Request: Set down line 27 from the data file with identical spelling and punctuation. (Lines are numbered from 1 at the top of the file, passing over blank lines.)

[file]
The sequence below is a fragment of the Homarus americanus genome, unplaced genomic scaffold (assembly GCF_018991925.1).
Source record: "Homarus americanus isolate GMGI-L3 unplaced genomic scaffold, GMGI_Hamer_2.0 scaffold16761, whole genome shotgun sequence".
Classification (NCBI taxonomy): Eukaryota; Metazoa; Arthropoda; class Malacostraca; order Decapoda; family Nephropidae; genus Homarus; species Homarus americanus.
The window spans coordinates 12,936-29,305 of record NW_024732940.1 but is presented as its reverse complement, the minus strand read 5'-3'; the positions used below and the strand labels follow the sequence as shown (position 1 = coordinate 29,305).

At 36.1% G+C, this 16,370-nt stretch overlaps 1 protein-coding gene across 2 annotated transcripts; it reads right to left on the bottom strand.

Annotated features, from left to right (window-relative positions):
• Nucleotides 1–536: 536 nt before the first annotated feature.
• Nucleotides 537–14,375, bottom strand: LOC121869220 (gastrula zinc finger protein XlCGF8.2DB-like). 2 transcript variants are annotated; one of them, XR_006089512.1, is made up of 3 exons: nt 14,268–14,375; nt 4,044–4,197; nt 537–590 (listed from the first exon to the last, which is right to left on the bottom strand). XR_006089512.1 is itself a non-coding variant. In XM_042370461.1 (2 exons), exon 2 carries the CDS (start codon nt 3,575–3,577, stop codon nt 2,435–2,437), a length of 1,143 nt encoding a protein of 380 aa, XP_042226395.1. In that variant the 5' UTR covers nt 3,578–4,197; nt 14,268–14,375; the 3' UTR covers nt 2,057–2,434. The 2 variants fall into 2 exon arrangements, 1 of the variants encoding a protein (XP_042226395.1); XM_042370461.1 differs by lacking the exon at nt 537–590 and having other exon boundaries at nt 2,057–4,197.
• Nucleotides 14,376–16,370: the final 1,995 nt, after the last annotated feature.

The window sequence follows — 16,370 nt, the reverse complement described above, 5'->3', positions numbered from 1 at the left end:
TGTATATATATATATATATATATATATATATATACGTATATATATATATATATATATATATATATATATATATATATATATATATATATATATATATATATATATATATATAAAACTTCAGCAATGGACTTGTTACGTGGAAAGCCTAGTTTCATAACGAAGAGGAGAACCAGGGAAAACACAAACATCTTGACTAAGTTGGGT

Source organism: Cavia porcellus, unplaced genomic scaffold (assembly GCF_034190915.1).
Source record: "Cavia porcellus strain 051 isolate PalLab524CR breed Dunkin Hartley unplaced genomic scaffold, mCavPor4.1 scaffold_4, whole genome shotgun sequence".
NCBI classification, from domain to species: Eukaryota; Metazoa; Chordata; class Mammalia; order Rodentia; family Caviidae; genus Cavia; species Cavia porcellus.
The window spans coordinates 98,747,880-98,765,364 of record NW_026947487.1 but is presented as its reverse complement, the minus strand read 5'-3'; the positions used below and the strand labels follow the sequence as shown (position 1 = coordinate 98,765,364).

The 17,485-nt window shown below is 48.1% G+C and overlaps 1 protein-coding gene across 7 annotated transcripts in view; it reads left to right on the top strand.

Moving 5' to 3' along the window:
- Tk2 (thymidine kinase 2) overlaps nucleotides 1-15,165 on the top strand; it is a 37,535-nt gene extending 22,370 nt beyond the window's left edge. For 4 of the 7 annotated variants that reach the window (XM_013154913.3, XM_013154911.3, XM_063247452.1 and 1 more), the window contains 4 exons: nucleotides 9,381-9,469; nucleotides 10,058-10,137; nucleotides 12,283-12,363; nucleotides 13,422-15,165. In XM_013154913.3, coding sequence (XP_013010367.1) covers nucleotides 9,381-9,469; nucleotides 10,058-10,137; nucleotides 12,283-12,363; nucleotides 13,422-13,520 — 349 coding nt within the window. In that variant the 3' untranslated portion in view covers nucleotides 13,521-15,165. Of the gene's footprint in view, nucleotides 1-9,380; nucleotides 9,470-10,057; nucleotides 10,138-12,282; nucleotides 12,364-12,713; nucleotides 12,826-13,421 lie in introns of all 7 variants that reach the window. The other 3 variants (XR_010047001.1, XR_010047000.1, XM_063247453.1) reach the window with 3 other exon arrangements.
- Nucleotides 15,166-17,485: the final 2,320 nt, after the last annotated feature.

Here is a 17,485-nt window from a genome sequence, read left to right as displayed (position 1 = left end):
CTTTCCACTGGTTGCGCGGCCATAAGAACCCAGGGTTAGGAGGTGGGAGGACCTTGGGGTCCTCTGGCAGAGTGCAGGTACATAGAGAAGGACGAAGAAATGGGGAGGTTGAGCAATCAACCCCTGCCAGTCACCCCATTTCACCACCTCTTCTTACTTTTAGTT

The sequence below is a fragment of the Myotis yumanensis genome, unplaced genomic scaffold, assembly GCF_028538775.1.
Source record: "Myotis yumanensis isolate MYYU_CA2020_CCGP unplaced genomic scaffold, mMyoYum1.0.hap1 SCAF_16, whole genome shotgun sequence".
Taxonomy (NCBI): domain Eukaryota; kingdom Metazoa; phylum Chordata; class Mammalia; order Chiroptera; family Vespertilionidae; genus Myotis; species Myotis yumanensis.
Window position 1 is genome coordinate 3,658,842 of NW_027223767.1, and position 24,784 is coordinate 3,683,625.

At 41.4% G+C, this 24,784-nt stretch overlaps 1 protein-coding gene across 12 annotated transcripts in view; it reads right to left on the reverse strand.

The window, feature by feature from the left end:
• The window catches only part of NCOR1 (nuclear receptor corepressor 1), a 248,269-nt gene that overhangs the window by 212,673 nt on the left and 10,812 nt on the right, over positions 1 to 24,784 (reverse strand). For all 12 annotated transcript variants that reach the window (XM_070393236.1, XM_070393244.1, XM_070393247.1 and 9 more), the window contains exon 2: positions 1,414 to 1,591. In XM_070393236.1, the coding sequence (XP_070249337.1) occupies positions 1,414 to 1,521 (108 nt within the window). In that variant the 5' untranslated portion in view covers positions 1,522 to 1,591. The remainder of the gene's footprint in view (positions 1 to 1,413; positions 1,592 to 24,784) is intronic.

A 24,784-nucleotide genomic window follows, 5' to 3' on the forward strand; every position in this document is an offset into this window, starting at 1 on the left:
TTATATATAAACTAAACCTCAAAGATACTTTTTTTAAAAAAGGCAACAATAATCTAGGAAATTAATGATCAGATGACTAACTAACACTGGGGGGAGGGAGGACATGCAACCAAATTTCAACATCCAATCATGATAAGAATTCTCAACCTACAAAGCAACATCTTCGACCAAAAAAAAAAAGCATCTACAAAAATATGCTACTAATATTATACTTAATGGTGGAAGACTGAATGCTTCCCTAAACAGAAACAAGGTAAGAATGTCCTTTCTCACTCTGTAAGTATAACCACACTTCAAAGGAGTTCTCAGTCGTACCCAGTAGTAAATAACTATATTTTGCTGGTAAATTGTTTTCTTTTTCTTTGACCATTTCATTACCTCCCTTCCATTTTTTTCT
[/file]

The window, feature by feature from the left end: